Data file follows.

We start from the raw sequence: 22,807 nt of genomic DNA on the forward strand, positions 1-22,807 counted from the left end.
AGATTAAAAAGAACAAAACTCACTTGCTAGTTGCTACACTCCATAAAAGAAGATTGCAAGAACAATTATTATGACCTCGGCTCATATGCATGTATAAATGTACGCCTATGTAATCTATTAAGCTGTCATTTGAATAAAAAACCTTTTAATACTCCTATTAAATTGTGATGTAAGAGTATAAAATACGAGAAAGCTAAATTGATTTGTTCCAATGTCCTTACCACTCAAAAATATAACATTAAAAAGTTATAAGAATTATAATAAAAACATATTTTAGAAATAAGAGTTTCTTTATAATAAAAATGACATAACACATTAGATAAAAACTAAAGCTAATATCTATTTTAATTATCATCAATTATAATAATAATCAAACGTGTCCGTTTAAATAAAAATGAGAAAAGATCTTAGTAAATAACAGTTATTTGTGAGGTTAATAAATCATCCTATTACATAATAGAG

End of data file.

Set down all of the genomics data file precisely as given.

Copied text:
We start from the raw sequence: 22,807 nt of genomic DNA on the forward strand, positions 1-22,807 counted from the left end.
AGATTAAAAAGAACAAAACTCACTTGCTAGTTGCTACACTCCATAAAAGAAGATTGCAAGAACAATTATTATGACCTCGGCTCATATGCATGTATAAATGTACGCCTATGTAATCTATTAAGCTGTCATTTGAATAAAAAACCTTTTAATACTCCTATTAAATTGTGATGTAAGAGTATAAAATACGAGAAAGCTAAATTGATTTGTTCCAATGTCCTTACCACTCAAAAATATAACATTAAAAAGTTATAAGAATTATAATAAAAACATATTTTAGAAATAAGAGTTTCTTTATAATAAAAATGACATAACACATTAGATAAAAACTAAAGCTAATATCTATTTTAATTATCATCAATTATAATAATAATCAAACGTGTCCGTTTAAATAAAAATGAGAAAAGATCTTAGTAAATAACAGTTATTTGTGAGGTTAATAAATCATCCTATTACATAATAGAG